NANP Discussion 2003 Document - "Understanding the North American Numbering Plan"

An interesting document contributed to this website by David H. Bench, NCE.  He has been in the telephone business for 38 years. He worked for New York Telephone, Continental Telephone, Alltel, Starnet Long Distance and for the last 16 years, Nortel Networks (Northern Telecom, Northern Electric). He is presently involved in industry standards (or lack of). He participates in the forums associated with the Alliance for Telecommunications Industry Solutions. David also sits on an FCC Advisory Council called the North American Numbering Council (NANC).

Here is the document he recently released as a contribution to the NANC and emailed me to put on my website:

NANP Discussion 2003 Document

David H. Bench, NCE
Senior Standards Leader - External
Advanced Technology - Strategic Standards
(919-991-7362(ESN 351) - RTP Office
(919-469-3262(ESN 455) - Home Office
* [email protected]



A famous New York Telephone phone book cover was scanned and sent to me from Remco Enthoven of the Netherlands.  To view a larger image, click on the thumbnail size images below.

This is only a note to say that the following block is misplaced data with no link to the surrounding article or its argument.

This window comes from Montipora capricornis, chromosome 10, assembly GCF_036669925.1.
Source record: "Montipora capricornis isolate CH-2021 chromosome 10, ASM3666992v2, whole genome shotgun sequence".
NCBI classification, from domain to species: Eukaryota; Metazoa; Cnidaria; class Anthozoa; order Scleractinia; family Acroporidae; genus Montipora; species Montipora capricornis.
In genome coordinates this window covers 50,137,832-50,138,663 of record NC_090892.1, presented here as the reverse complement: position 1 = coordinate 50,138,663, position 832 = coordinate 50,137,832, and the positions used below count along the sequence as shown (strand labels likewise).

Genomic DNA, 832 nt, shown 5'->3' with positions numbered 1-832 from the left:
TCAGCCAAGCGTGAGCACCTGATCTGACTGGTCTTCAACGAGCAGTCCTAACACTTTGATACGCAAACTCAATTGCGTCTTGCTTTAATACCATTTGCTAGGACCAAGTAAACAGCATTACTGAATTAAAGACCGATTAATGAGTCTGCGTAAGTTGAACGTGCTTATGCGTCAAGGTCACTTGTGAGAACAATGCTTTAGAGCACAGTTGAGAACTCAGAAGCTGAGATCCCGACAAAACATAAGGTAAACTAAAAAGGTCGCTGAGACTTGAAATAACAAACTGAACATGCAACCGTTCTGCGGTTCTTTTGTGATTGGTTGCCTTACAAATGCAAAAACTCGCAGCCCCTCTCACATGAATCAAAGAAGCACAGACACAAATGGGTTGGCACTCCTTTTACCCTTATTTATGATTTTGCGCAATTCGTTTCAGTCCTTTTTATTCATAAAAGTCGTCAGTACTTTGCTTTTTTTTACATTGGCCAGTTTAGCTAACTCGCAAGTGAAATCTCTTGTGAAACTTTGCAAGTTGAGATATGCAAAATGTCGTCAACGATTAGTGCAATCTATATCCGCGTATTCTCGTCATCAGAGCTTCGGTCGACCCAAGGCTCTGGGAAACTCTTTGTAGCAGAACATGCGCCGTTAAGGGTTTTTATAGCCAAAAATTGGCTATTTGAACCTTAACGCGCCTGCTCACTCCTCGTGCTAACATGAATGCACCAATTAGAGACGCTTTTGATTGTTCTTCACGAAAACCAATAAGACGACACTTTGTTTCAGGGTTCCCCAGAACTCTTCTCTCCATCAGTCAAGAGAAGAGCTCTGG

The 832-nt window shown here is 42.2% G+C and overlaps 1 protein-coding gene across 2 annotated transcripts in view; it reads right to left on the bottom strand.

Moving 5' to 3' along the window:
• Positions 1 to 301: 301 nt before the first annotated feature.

Scans from "The Birth and Babyhood of The Telephone", published by the Bell System, April 1976:




Scans from "Legacy and Promise - The Story of Southern Bell" by Southern Bell Telephone and Telegraph Company




Central Office Photographs (Courtesy of Steff Kerman)




A big thanks to Paul Wills for the following photo and description!

A photograph of his Western Electric Number 5 Toll Test Board. It is what got him started. It came from the Pennsylvania Railroad 30th. St. Station in Philadelphia. It was installed around 1935 and retired in 1981.

It was used to test and monitor the railroad telephone facilities originating out of Philadelphia. Similar installations were also found in the other major cities served by the PRR. The three main positions are:

  • The Voltmeter position where the initial tests for shunts and grounds were made. This is also where the Wire Chief talked to the field people and applied various test tones from.